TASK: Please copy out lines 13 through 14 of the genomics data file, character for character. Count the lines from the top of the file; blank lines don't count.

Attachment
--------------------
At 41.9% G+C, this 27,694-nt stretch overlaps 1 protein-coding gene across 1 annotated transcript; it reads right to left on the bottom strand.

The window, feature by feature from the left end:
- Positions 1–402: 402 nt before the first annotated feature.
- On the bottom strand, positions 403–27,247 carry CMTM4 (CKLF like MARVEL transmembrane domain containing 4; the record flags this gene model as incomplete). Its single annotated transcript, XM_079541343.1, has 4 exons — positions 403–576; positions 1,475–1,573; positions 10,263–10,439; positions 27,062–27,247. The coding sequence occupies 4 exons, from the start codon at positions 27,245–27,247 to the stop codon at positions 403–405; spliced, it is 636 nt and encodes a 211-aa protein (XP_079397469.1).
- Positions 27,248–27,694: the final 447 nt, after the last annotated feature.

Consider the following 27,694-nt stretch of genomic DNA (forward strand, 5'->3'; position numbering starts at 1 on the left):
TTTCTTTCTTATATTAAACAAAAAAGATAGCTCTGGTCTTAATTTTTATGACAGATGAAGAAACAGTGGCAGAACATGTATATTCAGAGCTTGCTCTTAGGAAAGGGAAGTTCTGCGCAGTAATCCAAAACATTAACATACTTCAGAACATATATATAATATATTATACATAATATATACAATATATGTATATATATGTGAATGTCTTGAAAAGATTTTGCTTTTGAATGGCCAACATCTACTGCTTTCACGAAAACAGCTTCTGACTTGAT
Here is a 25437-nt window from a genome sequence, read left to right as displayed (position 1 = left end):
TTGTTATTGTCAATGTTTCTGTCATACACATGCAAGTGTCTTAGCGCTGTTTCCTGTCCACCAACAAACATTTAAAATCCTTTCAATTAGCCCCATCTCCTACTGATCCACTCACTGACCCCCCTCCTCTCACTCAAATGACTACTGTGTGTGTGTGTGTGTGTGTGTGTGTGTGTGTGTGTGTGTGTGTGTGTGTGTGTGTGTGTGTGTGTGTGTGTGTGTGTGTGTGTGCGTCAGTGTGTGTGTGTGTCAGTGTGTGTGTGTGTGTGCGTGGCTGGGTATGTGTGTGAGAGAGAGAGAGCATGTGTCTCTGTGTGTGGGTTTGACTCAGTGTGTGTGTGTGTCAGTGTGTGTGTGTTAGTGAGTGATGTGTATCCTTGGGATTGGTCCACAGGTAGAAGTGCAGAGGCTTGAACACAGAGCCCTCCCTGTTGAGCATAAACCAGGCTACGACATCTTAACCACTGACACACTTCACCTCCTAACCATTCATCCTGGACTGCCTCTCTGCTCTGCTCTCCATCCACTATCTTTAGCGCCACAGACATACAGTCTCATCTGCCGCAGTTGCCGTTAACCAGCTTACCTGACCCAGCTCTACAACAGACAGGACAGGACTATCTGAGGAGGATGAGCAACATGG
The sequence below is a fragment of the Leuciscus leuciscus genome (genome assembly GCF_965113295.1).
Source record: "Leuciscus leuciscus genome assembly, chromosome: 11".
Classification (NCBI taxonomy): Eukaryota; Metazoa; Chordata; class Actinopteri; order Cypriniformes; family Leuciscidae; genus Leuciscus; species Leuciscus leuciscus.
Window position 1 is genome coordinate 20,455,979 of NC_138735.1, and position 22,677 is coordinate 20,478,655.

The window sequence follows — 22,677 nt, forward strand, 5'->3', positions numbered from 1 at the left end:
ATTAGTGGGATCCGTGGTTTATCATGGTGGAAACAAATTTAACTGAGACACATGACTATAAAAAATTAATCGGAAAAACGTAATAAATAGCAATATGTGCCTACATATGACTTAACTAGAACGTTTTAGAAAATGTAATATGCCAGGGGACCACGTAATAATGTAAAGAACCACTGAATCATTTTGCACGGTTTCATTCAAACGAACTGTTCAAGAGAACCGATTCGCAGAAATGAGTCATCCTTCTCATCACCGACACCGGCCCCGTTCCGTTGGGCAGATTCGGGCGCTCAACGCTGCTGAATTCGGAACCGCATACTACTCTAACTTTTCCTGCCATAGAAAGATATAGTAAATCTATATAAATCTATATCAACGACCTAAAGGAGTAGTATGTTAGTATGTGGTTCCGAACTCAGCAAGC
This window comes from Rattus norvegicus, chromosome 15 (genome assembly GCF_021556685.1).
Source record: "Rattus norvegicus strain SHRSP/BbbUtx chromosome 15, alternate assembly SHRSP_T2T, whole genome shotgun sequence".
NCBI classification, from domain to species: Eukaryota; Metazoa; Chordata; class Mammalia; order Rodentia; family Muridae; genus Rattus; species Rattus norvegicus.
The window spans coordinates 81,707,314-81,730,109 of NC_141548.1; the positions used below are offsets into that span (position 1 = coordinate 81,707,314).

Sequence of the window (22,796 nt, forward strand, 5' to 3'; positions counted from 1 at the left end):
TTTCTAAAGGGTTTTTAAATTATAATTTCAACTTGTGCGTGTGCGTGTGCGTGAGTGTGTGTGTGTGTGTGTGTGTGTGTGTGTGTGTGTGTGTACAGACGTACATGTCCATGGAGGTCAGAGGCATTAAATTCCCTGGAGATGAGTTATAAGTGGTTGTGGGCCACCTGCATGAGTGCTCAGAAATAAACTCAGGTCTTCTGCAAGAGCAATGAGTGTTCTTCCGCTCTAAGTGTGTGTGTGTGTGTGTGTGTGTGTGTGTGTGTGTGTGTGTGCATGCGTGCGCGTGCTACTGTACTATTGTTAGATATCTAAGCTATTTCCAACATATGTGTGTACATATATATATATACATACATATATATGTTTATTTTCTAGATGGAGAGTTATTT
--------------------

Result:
Window position 1 is genome coordinate 20,455,979 of NC_138735.1, and position 22,677 is coordinate 20,478,655.

The window sequence follows — 22,677 nt, forward strand, 5'->3', positions numbered from 1 at the left end: